Major investigative reports have generated considerable excitement about nonprofit fundraising and its potential impact on think-tank research and programs. Recent stories in the New York Times and the Washington Post have focused heavily on the Brookings Institution, likely in part because it is one of Washington’s largest policy institutes. Unfortunately, this ruckus rests on flawed assumptions about nonprofit fundraising and misses greater dangers to think tanks and America’s policy process.
Much concern seems to derive from fear that donors are funding warped research to advance narrow interests. While this might happen in isolated cases in think tanks or, for that matter, in universities or other research institutes, it is the exception, not the rule.
The reason for this is that when donors consider whom to support, they usually look for a record consistent with their own perspectives and goals. Why fund someone whose perspective is contrary to your own hoping to produce work that isn’t?
Likewise, few institutions waste time pursuing donors with whom they do not believe they have shared interests and objectives. Why would think-tank executives or development officers expend time and effort cultivating potential donors with whom they have little in common?
At best, think tanks and donors are in close alignment. Then donors allow think tanks and researchers to pursue projects they want to do, but otherwise could not. At worst, excluding rare abuses, think tanks and donors may have similar interests, but somewhat different priorities. Even in those cases, support for lower-priority but appealing work usually helps think tanks to pursue their higher priorities. This is still good.
Support from foreign governments or other foreign sources does not differ fundamentally from domestic support in why and how it is provided or solicited, though its potential impact is understandably more worrisome and more politically sensitive. After all, if think tanks agree in advance to produce specific policy recommendations, their work is hard to distinguish from lobbying. Any think-tank executives who accept foreign support for made-to-order studies or programs risk their institutional credibility—their most important currency—and the credibility of the nongovernmental research sector. (For the record, the Center for the National Interest, which publishes the National Interest, does not accept contributions from foreign governments and less than 1 percent of its revenue is from foreign sources of any kind.)
More disturbing and corrosive than private donors is the influence of partisan politics. This has two components. The first—the rise of affiliated advocacy groups—is not inherently damaging, so long as research and analysis drive advocacy, rather than the reverse. Nor is the second—the evolution of think tanks into homes for past and aspiring political appointees—if think tanks maintain high standards for intellectual honesty and integrity in their work. (I am a former appointee.)
However, when think-tank executives do not put rigorous analysis ahead of partisan aims or perceived political influence and bragging rights, political correctness corrupts policy debates, decision making and outcomes. While it is valuable to hire experienced former officials, as well as younger experts seeking official positions, their career goals create powerful incentives and disincentives, especially for anyone hoping for an appointment requiring Senate confirmation. When chief executives who shape the culture of their organizations see their jobs primarily as stepping-stones to cabinet-level positions, this becomes an even bigger problem.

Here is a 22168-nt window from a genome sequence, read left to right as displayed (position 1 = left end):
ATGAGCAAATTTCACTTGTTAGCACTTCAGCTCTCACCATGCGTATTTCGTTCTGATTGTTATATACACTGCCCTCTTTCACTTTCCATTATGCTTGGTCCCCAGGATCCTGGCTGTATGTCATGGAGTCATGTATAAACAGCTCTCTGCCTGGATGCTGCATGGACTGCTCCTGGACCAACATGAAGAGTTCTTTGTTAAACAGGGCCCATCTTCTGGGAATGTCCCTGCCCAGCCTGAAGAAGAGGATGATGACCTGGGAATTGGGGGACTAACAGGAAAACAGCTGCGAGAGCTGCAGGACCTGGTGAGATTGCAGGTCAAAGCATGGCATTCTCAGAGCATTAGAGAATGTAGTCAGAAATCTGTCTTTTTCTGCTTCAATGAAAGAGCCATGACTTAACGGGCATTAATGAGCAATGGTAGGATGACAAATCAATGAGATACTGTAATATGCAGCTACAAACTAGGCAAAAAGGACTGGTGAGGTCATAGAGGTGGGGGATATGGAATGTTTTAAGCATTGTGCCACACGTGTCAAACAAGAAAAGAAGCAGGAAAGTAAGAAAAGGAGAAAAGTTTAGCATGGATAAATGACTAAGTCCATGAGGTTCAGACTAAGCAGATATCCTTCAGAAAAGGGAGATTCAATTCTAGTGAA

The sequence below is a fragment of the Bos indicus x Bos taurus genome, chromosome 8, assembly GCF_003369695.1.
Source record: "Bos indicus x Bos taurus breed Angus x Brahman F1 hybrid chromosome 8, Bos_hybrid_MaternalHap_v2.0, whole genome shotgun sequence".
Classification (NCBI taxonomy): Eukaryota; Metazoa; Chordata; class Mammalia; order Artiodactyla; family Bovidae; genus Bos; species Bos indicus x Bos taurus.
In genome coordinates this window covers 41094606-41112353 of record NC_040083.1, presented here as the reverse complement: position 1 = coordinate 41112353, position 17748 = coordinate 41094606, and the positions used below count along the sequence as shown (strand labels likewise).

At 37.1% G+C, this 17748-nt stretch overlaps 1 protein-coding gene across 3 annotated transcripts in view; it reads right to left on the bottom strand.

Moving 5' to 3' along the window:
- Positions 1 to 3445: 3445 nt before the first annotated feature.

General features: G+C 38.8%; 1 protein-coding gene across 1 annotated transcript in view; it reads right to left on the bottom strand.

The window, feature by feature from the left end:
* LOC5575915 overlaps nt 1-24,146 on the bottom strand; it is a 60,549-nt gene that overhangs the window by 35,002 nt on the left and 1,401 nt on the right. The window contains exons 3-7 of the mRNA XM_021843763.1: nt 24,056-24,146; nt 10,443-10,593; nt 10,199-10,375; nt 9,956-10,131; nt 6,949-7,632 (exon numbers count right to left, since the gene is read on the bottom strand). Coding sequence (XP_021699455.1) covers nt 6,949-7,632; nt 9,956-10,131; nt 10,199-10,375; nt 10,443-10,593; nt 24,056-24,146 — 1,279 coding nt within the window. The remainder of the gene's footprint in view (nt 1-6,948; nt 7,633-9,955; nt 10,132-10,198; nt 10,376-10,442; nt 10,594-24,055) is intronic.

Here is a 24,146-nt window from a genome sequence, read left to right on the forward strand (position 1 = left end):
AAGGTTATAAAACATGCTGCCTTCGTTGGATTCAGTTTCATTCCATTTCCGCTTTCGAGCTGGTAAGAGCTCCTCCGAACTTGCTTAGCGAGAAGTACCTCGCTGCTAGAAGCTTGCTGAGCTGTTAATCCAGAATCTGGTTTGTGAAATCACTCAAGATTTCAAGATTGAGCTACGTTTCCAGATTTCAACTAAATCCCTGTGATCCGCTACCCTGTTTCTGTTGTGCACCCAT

In domestic policy, where party positions are increasingly orthodox and the White House and the Congress must work together to produce legislation, politically driven analysis from aspiring political appointees loath to challenge dominant perspectives in their respective parties adds to polarization and gridlock.
In foreign policy, where the differences within the Republican and Democratic parties are more interesting than those between them, political correctness can produce the false appearance of bipartisan consensus. The limited debates prior to the 2003 invasion of Iraq and about the U.S. goals after the fall of Baghdad are the most consequential, recent examples, but they are far from the only ones.
Ultimately, who supports research and programs is far less significant than the quality of the work. Asking these questions is appropriate, as is seeking greater transparency, but there is a fine line between questions and hysteria that could deter donors from providing vital support to think tanks. Loss of private support could force many either to stop important work or, conversely, to aggressively seek U.S. government funds—a dependence more threatening to our democracy than a diverse private-donor base. Also troubling are efforts by some to discredit work they don’t like by assailing its financial supporters, rather than assessing its validity.
The greatest danger to America’s policy process comes not from generous private donors supporting think tanks in Washington and elsewhere, but the think tanks’ slow transformation from a bridge between research and policy to a bridge between research and politics. Arresting this shift will not be easy, particularly because individual researchers aspiring to political appointments have powerful reasons to censor themselves or to adopt exaggerated positions. The only real solution is greater tolerance for diverse perspectives in our political process—something with other benefits, too.
Paul J. Saunders is executive director of the Center for the National Interest, a nonpartisan Washington think tank. He was a State Department political appointee during the George W. Bush administration.
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